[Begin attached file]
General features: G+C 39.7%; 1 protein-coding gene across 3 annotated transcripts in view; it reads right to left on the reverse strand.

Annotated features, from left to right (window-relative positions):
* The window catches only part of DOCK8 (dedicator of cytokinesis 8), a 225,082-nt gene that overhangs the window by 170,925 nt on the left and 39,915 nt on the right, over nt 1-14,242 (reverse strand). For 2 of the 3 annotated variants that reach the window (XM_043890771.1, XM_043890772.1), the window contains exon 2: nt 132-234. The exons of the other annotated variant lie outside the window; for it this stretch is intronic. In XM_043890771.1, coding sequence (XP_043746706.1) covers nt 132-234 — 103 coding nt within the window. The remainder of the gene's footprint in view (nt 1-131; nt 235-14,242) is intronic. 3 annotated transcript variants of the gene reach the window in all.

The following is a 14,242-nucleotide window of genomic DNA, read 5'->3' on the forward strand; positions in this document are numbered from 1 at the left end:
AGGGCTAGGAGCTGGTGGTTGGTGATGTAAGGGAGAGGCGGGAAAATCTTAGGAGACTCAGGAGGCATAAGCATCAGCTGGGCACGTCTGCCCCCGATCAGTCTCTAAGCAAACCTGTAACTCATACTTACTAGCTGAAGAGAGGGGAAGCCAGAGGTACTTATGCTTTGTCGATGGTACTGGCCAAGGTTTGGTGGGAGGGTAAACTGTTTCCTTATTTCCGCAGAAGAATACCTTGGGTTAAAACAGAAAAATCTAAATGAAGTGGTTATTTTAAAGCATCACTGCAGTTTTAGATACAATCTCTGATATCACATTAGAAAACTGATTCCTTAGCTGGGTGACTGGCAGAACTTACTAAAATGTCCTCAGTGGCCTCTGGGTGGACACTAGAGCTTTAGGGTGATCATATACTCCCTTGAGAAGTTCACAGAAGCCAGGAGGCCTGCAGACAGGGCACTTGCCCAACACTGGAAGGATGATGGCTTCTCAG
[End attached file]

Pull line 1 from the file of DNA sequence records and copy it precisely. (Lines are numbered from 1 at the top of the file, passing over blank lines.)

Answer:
General features: G+C 39.7%; 1 protein-coding gene across 3 annotated transcripts in view; it reads right to left on the reverse strand.